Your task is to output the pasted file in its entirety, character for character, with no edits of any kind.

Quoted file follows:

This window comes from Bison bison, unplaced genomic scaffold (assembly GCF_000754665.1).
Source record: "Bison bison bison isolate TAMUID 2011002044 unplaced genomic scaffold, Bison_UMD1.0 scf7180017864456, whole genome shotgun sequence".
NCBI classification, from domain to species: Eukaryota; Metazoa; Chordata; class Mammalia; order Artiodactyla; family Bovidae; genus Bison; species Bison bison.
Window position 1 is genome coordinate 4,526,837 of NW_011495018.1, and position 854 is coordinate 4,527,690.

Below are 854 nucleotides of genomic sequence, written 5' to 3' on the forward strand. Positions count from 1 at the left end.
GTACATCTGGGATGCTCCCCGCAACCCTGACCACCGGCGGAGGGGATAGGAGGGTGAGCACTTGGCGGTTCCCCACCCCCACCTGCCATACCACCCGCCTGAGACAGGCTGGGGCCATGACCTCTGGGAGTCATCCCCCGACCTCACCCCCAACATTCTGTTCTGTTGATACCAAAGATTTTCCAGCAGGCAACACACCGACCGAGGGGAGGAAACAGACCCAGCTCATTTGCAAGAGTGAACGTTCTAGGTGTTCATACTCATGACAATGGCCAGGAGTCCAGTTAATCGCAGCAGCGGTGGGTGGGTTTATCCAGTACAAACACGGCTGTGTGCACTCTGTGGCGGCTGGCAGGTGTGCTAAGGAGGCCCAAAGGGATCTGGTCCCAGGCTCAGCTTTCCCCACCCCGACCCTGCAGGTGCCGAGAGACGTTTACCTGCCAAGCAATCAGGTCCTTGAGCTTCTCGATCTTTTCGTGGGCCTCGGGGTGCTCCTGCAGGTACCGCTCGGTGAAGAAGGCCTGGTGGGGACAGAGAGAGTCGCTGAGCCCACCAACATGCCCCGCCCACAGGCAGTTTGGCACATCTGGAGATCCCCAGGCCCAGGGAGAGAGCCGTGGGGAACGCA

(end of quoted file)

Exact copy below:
This window comes from Bison bison, unplaced genomic scaffold (assembly GCF_000754665.1).
Source record: "Bison bison bison isolate TAMUID 2011002044 unplaced genomic scaffold, Bison_UMD1.0 scf7180017864456, whole genome shotgun sequence".
NCBI classification, from domain to species: Eukaryota; Metazoa; Chordata; class Mammalia; order Artiodactyla; family Bovidae; genus Bison; species Bison bison.
Window position 1 is genome coordinate 4,526,837 of NW_011495018.1, and position 854 is coordinate 4,527,690.

Below are 854 nucleotides of genomic sequence, written 5' to 3' on the forward strand. Positions count from 1 at the left end.
GTACATCTGGGATGCTCCCCGCAACCCTGACCACCGGCGGAGGGGATAGGAGGGTGAGCACTTGGCGGTTCCCCACCCCCACCTGCCATACCACCCGCCTGAGACAGGCTGGGGCCATGACCTCTGGGAGTCATCCCCCGACCTCACCCCCAACATTCTGTTCTGTTGATACCAAAGATTTTCCAGCAGGCAACACACCGACCGAGGGGAGGAAACAGACCCAGCTCATTTGCAAGAGTGAACGTTCTAGGTGTTCATACTCATGACAATGGCCAGGAGTCCAGTTAATCGCAGCAGCGGTGGGTGGGTTTATCCAGTACAAACACGGCTGTGTGCACTCTGTGGCGGCTGGCAGGTGTGCTAAGGAGGCCCAAAGGGATCTGGTCCCAGGCTCAGCTTTCCCCACCCCGACCCTGCAGGTGCCGAGAGACGTTTACCTGCCAAGCAATCAGGTCCTTGAGCTTCTCGATCTTTTCGTGGGCCTCGGGGTGCTCCTGCAGGTACCGCTCGGTGAAGAAGGCCTGGTGGGGACAGAGAGAGTCGCTGAGCCCACCAACATGCCCCGCCCACAGGCAGTTTGGCACATCTGGAGATCCCCAGGCCCAGGGAGAGAGCCGTGGGGAACGCA